(Nanowerk News) Taking a step toward much-coveted flexible electronics, an international research team that figured out how to coat an organic material as a thin film – like spreading butter on toast – wanted a closer look at why their spreadable organic semiconductor grew like it did.
Enter Cornell scientists and the Cornell High Energy Synchrotron Source (CHESS), where a very tiny, extremely bright X-ray beam lit the way for high-speed movies showing how these organic molecules formed crystal lattices at the nanoscale. Understanding and tuning this process is key to advancing the technology from lab-only to mass production.
The visualization of the crystallization process is detailed in an April 16 Nature Communications online publication ("One-dimensional self-confinement promotes polymorph selection in large-area organic semiconductor thin films") and involves scientists from Stanford University, King Abdullah University of Science and Technology, and Cornell. The Cornell team included CHESS staff scientist Detlef Smilgies, who led the experiments on the D1 X-ray beamline at CHESS; and Paulette Clancy, professor of chemical and biomolecular engineering, who provided the key theoretical backbone to support the experimental findings.
Left: Evolution of the organic semiconductors' equilibrium structure (top) to the strained structure (bottom) in the light of CHESS X-rays. Right: Cornell researchers’ molecular simulations show that even a single solvent molecule (sphere) can significantly distort the molecular configuration of the surrounding organic semiconductor molecules (green).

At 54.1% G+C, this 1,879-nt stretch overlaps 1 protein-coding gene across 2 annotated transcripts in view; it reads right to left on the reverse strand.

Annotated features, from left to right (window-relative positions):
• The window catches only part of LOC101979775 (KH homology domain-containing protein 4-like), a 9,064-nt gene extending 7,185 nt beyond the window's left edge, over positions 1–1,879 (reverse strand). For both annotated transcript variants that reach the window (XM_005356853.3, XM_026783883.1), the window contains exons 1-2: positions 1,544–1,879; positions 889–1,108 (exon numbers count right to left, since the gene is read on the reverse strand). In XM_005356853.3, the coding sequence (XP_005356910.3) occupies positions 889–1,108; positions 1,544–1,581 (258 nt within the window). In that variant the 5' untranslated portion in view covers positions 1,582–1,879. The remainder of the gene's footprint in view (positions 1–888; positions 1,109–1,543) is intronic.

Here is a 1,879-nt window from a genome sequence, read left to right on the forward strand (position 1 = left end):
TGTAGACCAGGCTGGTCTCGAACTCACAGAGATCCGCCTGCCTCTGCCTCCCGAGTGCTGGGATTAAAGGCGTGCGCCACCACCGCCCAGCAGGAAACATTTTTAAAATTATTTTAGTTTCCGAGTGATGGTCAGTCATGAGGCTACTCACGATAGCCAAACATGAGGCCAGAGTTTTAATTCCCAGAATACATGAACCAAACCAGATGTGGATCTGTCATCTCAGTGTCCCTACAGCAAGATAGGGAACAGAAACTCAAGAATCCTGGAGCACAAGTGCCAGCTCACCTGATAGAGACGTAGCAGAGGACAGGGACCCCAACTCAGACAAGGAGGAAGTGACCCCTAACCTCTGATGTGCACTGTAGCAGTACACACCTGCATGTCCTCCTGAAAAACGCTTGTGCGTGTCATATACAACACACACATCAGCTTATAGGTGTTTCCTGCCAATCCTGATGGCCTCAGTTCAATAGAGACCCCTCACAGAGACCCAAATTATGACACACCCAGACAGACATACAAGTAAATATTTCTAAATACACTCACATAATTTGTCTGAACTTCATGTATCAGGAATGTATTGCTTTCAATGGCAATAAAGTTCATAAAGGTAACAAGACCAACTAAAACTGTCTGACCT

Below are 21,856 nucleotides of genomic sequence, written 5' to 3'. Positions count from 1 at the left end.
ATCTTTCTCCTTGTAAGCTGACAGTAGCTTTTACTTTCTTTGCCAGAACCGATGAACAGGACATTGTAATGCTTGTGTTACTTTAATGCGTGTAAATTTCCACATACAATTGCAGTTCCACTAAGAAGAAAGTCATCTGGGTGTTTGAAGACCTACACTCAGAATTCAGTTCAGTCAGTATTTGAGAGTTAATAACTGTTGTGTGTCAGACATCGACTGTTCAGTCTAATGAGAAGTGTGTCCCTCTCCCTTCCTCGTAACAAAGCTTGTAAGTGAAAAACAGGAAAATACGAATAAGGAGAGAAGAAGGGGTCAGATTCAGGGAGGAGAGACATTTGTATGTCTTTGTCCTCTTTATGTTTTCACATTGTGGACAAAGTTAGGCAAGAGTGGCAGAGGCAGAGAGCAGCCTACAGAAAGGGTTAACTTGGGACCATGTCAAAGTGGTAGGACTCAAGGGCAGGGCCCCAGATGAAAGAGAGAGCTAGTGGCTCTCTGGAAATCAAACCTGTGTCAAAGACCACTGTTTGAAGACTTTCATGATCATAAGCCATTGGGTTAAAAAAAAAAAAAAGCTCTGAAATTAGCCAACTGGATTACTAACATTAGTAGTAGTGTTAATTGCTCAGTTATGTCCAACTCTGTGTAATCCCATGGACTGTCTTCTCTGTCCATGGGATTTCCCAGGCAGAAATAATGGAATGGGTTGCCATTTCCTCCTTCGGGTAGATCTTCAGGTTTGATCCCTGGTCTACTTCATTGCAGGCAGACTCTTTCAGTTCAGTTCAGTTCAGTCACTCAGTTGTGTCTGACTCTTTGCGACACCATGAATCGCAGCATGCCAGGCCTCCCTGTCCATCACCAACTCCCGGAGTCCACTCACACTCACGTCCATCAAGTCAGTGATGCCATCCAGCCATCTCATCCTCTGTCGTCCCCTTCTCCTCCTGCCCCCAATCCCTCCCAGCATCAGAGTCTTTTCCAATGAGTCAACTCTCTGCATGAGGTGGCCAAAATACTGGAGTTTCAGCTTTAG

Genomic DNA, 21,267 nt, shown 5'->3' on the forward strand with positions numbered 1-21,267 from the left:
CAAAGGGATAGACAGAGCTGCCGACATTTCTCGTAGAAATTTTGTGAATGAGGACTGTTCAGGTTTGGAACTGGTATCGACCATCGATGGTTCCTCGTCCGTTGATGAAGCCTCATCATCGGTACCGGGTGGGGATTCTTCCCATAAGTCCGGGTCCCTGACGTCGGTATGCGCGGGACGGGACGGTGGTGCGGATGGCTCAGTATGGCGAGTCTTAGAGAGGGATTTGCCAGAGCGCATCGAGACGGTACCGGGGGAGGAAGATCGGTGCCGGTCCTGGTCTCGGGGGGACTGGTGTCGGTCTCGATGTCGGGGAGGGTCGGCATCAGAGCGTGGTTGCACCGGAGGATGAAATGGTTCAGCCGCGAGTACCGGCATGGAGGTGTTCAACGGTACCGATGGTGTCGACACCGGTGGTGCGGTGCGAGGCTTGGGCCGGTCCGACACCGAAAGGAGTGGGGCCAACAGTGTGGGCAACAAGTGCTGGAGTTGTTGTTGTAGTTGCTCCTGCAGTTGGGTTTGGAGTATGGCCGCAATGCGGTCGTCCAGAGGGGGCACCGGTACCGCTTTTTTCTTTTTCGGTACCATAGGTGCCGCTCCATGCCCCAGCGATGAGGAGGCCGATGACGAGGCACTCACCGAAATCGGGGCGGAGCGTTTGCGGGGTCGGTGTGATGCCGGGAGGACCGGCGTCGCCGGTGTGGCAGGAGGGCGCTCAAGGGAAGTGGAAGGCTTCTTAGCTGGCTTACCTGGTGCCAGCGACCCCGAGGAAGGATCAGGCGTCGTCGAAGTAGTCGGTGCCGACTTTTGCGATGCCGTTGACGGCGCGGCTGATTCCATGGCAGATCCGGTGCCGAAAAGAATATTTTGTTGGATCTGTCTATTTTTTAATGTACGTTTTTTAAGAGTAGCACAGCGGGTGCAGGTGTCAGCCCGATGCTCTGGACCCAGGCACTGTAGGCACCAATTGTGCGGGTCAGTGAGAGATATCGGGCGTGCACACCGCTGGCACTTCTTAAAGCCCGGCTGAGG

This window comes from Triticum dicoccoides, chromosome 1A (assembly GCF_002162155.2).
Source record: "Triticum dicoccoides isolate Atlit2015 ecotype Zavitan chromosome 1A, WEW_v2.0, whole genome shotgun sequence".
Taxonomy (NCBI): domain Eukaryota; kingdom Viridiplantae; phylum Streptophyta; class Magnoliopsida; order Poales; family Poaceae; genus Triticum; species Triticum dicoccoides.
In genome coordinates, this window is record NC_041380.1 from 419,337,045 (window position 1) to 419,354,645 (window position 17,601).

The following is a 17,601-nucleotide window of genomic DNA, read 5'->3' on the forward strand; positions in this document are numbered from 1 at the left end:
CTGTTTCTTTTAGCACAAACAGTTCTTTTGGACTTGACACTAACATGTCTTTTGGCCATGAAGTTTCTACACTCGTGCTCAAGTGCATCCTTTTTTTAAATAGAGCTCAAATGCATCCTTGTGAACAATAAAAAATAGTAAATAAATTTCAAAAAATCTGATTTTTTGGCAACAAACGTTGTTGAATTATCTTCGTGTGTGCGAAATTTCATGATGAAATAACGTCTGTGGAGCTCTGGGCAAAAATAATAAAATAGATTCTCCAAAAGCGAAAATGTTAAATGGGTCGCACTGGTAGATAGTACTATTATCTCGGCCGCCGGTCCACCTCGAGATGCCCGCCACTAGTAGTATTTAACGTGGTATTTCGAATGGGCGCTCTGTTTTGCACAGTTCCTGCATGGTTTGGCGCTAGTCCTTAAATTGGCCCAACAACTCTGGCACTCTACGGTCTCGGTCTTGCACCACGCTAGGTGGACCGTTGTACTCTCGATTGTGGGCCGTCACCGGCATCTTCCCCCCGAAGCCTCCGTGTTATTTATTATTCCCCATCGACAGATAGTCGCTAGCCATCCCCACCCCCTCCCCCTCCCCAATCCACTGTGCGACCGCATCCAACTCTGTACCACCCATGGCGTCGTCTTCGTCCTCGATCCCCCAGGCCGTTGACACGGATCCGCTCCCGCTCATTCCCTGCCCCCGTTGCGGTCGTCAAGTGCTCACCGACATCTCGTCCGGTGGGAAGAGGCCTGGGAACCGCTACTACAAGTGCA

Stanford engineers had previously described a method called solution shearing that applies a thin layer of organic semiconductor solvent to a flat surface, which crystallizes in milliseconds. They invented a device akin to a butter knife that spreads the material.
To capture this process, Smilgies collaborated with Stanford and KAUST scientists to devise a miniature butter knife compatible with the CHESS X-ray instrumentation. They focused the synchrotron beam on a very small spot at the edge of the butter knife, firing it at intervals a few tens of milliseconds apart as the knife dragged the solution of the organic semiconductor along a silicon wafer.
“The complexity of the actual crystallization process is mind-boggling,” Smilgies said. “There is a high shear rate, fast evaporation of the solvent, and then a new crystal structure at the highest shear speeds, that yielded the best transistor performance.
Smilgies credited Stanford graduate student Gaurav Giri for recognizing that molecular confinement – thinning or thickening the liquid – was the key issue, and supported this idea by studying solvents with a variety of molecular sizes.
Clancy and Cornell graduate student Kristina Lenn tackled the problem of why certain solvents affected the outcome of crystallization. They modeled many different solvents and showed that molecular size primarily affected what types of crystals formed. In other words, they provided the theoretical insights that supported the interpretation of the experiments.
“It was a surprise to see that just small changes in size of the solvent molecules were sufficient to disrupt the arrangement of the nearby organic semiconductor molecules,” Clancy said. “As the solvent particles grew in size, you could visibly see the semiconductor molecules bend and twist to avoid the strain.”
Detailed knowledge of how to spread such thin crystals with a consistently precise behavior provides an important step toward making these so-called strained organic semiconductors into useful products like flexible displays, smart tags and bioelectronics sensors, the researchers said.
The Stanford team was led by Professor Zhenan Bao, and the KAUST team by Professor Aram Amassian.